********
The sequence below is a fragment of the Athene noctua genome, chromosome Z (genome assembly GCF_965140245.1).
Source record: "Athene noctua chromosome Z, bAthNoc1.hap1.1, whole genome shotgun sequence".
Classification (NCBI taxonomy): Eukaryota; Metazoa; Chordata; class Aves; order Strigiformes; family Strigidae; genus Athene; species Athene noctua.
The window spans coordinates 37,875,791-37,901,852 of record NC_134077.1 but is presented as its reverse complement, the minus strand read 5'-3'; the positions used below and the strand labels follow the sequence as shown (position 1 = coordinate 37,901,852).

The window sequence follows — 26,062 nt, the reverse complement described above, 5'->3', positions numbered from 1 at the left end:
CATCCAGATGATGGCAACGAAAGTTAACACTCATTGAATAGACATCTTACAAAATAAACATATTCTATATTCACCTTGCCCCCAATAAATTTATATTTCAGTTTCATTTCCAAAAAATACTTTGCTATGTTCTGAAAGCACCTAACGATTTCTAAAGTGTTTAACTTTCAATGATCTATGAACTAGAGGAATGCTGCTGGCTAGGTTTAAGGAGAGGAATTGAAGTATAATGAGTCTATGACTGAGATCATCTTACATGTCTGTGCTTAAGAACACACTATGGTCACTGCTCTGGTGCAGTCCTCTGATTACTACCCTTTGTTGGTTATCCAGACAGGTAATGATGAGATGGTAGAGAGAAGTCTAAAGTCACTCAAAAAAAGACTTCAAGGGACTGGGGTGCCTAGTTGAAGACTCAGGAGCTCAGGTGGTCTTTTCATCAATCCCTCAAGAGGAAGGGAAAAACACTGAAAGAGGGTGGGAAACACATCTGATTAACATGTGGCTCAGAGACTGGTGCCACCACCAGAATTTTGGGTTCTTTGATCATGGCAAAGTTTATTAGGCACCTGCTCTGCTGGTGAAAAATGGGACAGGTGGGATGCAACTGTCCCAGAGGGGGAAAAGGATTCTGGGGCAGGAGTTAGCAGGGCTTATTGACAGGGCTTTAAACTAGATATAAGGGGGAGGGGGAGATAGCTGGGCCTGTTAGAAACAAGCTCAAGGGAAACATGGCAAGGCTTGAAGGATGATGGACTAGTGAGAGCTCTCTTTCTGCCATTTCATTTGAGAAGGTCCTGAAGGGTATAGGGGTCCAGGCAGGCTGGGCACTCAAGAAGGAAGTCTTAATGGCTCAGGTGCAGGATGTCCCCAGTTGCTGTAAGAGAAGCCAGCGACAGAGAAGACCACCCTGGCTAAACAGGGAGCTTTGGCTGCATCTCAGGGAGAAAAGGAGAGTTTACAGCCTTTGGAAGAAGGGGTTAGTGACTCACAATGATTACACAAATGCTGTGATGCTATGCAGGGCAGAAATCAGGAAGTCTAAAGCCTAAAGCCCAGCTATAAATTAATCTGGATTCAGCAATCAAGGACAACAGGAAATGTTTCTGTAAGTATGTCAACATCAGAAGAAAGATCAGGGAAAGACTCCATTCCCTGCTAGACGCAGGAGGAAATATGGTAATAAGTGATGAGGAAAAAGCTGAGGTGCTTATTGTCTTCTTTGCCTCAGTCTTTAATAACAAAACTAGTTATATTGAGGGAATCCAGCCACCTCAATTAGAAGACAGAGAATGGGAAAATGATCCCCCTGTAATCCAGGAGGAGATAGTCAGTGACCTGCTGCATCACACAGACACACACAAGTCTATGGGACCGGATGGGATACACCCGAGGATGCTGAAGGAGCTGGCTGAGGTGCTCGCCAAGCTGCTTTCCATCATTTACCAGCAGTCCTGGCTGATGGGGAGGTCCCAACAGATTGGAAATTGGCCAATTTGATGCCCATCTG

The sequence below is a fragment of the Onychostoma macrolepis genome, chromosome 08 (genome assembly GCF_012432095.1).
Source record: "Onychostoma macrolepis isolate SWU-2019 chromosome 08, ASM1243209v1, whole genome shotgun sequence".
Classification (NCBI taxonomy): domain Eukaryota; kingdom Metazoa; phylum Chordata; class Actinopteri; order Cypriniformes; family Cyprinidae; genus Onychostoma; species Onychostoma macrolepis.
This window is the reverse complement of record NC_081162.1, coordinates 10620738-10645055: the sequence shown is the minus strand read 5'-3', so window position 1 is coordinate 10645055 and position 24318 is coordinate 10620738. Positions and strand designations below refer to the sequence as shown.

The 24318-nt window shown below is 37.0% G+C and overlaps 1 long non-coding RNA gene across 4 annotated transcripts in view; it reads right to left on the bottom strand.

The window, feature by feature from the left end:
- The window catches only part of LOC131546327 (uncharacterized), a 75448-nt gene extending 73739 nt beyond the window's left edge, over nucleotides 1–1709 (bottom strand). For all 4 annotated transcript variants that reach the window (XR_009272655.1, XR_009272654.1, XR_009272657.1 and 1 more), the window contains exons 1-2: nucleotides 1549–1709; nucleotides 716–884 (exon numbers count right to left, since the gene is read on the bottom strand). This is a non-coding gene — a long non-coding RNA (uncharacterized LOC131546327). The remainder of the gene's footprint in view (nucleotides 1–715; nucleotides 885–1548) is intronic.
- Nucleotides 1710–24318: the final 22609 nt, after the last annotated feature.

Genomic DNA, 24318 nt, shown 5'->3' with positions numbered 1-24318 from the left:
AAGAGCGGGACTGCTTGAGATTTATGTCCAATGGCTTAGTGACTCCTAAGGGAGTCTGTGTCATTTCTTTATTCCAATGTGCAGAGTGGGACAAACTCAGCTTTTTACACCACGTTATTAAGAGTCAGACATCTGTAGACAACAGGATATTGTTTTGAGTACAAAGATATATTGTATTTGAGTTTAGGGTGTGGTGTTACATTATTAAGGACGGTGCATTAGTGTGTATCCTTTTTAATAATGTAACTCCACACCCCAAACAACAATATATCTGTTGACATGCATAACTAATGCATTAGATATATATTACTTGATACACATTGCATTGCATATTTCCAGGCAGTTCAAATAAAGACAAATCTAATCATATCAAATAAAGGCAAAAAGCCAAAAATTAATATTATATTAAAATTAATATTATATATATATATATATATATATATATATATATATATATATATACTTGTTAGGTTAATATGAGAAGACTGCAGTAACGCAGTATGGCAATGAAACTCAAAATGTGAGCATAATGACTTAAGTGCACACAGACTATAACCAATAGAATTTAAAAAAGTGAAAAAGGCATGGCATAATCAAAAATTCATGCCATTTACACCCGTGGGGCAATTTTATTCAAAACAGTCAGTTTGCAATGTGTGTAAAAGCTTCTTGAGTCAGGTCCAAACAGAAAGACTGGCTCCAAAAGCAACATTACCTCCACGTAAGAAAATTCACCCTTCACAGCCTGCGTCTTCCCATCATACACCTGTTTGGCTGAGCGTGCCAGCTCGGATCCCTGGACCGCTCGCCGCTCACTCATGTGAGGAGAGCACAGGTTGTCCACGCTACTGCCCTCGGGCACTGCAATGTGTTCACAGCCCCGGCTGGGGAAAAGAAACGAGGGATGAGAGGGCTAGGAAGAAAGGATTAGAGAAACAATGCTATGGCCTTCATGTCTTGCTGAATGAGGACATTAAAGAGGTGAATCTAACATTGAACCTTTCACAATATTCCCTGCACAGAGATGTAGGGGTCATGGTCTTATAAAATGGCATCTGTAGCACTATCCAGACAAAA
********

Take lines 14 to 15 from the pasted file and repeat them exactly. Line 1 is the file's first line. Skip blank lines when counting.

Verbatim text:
- Nucleotides 1710–24318: the final 22609 nt, after the last annotated feature.

Genomic DNA, 24318 nt, shown 5'->3' with positions numbered 1-24318 from the left: